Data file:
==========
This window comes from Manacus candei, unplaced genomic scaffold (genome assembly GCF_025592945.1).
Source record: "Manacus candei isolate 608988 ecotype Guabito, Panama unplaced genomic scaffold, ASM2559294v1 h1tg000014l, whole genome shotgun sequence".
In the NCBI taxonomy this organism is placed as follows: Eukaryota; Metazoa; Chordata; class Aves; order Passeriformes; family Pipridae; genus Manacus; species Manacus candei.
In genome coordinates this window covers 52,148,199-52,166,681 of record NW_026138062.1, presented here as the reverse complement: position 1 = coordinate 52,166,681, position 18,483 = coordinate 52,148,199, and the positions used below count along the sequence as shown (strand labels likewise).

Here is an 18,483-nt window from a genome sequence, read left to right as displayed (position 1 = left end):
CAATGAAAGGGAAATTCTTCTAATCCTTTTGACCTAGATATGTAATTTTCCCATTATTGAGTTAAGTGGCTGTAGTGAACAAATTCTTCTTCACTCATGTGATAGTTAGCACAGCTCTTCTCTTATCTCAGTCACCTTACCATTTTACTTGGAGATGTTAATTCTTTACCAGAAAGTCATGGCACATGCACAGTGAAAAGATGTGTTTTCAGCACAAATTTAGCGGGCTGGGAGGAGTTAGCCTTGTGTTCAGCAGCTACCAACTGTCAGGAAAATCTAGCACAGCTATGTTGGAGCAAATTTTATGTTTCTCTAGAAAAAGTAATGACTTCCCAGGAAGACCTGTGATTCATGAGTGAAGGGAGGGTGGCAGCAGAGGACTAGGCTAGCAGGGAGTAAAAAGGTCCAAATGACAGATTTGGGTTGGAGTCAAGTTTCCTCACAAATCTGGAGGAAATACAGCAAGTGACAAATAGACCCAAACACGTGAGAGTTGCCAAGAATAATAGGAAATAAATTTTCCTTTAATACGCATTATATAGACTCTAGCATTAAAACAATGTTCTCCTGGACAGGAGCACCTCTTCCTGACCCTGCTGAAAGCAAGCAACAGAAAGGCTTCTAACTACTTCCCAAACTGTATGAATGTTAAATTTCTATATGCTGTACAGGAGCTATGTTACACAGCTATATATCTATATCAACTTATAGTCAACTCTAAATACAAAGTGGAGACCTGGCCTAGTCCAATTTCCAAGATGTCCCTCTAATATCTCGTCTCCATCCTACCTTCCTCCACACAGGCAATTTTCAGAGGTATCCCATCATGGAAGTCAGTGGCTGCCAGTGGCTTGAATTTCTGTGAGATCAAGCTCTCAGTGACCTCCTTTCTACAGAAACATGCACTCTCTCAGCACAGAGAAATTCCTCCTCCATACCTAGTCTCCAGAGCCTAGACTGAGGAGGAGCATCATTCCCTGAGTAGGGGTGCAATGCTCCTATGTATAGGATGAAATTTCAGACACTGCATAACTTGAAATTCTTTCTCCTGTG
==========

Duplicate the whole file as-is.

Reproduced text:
This window comes from Manacus candei, unplaced genomic scaffold (genome assembly GCF_025592945.1).
Source record: "Manacus candei isolate 608988 ecotype Guabito, Panama unplaced genomic scaffold, ASM2559294v1 h1tg000014l, whole genome shotgun sequence".
In the NCBI taxonomy this organism is placed as follows: Eukaryota; Metazoa; Chordata; class Aves; order Passeriformes; family Pipridae; genus Manacus; species Manacus candei.
In genome coordinates this window covers 52,148,199-52,166,681 of record NW_026138062.1, presented here as the reverse complement: position 1 = coordinate 52,166,681, position 18,483 = coordinate 52,148,199, and the positions used below count along the sequence as shown (strand labels likewise).

Here is an 18,483-nt window from a genome sequence, read left to right as displayed (position 1 = left end):
CAATGAAAGGGAAATTCTTCTAATCCTTTTGACCTAGATATGTAATTTTCCCATTATTGAGTTAAGTGGCTGTAGTGAACAAATTCTTCTTCACTCATGTGATAGTTAGCACAGCTCTTCTCTTATCTCAGTCACCTTACCATTTTACTTGGAGATGTTAATTCTTTACCAGAAAGTCATGGCACATGCACAGTGAAAAGATGTGTTTTCAGCACAAATTTAGCGGGCTGGGAGGAGTTAGCCTTGTGTTCAGCAGCTACCAACTGTCAGGAAAATCTAGCACAGCTATGTTGGAGCAAATTTTATGTTTCTCTAGAAAAAGTAATGACTTCCCAGGAAGACCTGTGATTCATGAGTGAAGGGAGGGTGGCAGCAGAGGACTAGGCTAGCAGGGAGTAAAAAGGTCCAAATGACAGATTTGGGTTGGAGTCAAGTTTCCTCACAAATCTGGAGGAAATACAGCAAGTGACAAATAGACCCAAACACGTGAGAGTTGCCAAGAATAATAGGAAATAAATTTTCCTTTAATACGCATTATATAGACTCTAGCATTAAAACAATGTTCTCCTGGACAGGAGCACCTCTTCCTGACCCTGCTGAAAGCAAGCAACAGAAAGGCTTCTAACTACTTCCCAAACTGTATGAATGTTAAATTTCTATATGCTGTACAGGAGCTATGTTACACAGCTATATATCTATATCAACTTATAGTCAACTCTAAATACAAAGTGGAGACCTGGCCTAGTCCAATTTCCAAGATGTCCCTCTAATATCTCGTCTCCATCCTACCTTCCTCCACACAGGCAATTTTCAGAGGTATCCCATCATGGAAGTCAGTGGCTGCCAGTGGCTTGAATTTCTGTGAGATCAAGCTCTCAGTGACCTCCTTTCTACAGAAACATGCACTCTCTCAGCACAGAGAAATTCCTCCTCCATACCTAGTCTCCAGAGCCTAGACTGAGGAGGAGCATCATTCCCTGAGTAGGGGTGCAATGCTCCTATGTATAGGATGAAATTTCAGACACTGCATAACTTGAAATTCTTTCTCCTGTG